It’s become clear to me over the years that a lot of people (or most of my family at least!) have little idea what being a published author actually means. When I got my book deal from Arrow back in 2012, my family were divided between those who assumed that I would now be dashing out bestsellers every few weeks and comfortably making millions (Auntie Thora) and others who assumed I’d make less than no money and that it’d take forever (Uncle Frank).
I hated to disillusion them – well, Auntie Thora anyway, who I was secretly hoping might be right. But the truth, as ever, lay somewhere in between. So, much as I love myths, I thought I’d dispel a few of the favourites.
It generally takes more than a handful of days to write a novel.
I know, shocker, right. Sorry Auntie Thora.
A lot of fiction writers need at least a year to produce a book and it takes me a little longer. Now, of course, there are exceptions to this. Kazuo Ishiguro famously dashed off The Remains of the Day during a four week “crash”. Oh yeah, and probably made millions from it. But that’s far from the norm. A handful of writers do extremely well (I’m thinking JK Rowling, EL James, John Grisham, James Patterson). A good number do well enough to write full time. But the largest proportion, including myself, work part time to supplement the money they make from their books.
However, I don’t think it’s ever quite as bad as Uncle Frank had imagined. I remember him asking me when he came to visit once if we’d had to re-mortgage the house to give money to the publishers (about £50,000 he seemed to think). Slightly taken aback, I explained that that wasn’t quite how it worked – that the publishers in fact paid me an advance so that I could spend time writing. They then recovered that from the profits of the book, and were entitled to far greater profits than me because they were the ones taking the risk. Uncle Frank looked genuinely shocked. I’d obviously dislodged some long held view of the way things worked.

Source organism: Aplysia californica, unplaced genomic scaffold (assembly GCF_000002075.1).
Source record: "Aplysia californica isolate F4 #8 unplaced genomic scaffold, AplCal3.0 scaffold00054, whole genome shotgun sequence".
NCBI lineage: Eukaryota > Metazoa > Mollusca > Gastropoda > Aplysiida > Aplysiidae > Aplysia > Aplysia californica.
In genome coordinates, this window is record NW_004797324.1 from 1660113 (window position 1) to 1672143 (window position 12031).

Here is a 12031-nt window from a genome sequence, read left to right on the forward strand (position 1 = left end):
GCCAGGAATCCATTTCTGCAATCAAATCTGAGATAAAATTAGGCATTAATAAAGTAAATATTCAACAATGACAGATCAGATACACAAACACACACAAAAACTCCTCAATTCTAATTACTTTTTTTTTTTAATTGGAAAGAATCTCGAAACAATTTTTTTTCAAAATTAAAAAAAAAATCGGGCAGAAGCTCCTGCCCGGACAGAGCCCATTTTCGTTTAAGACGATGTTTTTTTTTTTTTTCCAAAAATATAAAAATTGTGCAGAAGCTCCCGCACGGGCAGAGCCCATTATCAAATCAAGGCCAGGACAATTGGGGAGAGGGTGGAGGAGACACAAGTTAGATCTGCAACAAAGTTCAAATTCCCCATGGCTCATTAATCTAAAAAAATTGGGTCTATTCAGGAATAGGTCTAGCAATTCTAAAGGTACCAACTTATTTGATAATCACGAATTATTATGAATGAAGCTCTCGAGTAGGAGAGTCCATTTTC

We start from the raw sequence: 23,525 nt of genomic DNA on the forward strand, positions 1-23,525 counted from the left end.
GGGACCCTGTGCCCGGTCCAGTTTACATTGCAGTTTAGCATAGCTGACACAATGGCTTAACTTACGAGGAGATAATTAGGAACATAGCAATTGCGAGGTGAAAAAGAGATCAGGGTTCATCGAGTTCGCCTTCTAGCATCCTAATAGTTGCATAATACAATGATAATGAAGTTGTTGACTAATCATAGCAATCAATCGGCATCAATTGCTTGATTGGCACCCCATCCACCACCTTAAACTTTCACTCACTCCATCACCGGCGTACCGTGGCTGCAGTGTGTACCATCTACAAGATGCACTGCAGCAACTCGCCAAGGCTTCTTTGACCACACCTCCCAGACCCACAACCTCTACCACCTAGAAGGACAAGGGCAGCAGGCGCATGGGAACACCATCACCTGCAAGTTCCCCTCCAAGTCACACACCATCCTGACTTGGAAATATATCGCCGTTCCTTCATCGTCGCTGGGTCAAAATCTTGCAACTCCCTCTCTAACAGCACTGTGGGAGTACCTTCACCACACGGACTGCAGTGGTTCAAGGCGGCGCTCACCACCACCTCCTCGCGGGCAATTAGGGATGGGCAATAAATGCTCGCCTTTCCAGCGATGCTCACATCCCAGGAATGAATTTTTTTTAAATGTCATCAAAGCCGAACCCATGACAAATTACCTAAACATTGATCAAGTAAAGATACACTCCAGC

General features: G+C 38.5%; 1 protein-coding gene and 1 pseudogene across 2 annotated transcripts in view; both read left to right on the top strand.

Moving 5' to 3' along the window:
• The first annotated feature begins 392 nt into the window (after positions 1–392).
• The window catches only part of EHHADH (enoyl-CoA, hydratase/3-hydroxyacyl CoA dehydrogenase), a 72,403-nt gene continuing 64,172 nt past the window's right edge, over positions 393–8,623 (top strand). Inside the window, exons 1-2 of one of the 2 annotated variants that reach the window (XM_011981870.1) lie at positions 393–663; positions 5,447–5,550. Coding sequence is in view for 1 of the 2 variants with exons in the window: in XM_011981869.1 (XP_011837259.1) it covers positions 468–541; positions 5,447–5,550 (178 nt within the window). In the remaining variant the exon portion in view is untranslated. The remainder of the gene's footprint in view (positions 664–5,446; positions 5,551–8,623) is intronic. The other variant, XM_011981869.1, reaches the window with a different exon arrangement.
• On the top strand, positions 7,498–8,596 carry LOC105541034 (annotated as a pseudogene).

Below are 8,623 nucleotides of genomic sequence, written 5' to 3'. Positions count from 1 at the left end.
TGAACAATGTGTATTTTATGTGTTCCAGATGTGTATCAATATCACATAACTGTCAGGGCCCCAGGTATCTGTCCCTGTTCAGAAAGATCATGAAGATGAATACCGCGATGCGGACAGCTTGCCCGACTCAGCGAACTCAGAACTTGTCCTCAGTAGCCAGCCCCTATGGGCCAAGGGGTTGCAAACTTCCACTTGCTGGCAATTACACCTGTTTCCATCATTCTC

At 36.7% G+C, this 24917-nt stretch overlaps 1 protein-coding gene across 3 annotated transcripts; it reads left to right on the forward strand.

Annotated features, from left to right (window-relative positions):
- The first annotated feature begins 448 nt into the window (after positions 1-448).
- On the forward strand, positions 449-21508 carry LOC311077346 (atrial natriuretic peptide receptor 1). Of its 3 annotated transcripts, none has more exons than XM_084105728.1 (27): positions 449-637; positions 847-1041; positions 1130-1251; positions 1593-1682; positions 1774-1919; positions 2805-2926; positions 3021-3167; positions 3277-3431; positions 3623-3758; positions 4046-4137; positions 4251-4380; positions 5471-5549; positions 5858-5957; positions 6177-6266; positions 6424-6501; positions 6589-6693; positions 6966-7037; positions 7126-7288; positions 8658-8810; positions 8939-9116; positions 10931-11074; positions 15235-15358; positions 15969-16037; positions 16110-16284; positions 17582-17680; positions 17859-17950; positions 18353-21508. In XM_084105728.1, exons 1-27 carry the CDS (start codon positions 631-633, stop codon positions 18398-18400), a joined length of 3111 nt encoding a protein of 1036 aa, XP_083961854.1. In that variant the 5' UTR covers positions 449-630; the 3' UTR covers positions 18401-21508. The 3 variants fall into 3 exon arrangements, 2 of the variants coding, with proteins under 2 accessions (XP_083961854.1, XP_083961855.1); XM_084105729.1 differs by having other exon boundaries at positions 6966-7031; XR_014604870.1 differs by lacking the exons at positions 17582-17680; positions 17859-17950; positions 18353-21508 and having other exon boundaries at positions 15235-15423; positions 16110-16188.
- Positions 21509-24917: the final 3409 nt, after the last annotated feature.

When I showed him the study where I write, he went on to voice what I think is a more commonly held view. ‘Ah, so this is where you sit and wait for inspiration!’ I nodded and laughed, not wanting to disabuse him again. But it doesn’t really work like that either. Contrary to what most of my family think, I am not generally found wandering around my house in a kaftan, sipping on mint juleps and waiting for the muse to strike. More’s the pity. I’d love to be doing that on a daily basis. But instead, I am found in that same study, tapping away, trying hard to improve my writing.
In short, being a writer is much like any other career. The longer you do it, the better you become at it. You have to slog away – the breakthroughs come because you’re working hard, not because you’re waiting for moments of genius to descend. There are deadlines and pressures – just like any other job. It’s a tough and uncertain career. Time is spent agonising over whether people will like your book or whether in fact anyone will buy it at all! And it can be lonely, stuck in your own head for so much of the time. But that’s where the joys of social media come in. Through it I’ve met so many lovely authors and fabulous book bloggers who provide a huge amount of positivity and support.
All things considered, the good, the bad and the ugly, I love being a writer. And I wouldn’t change it for the world.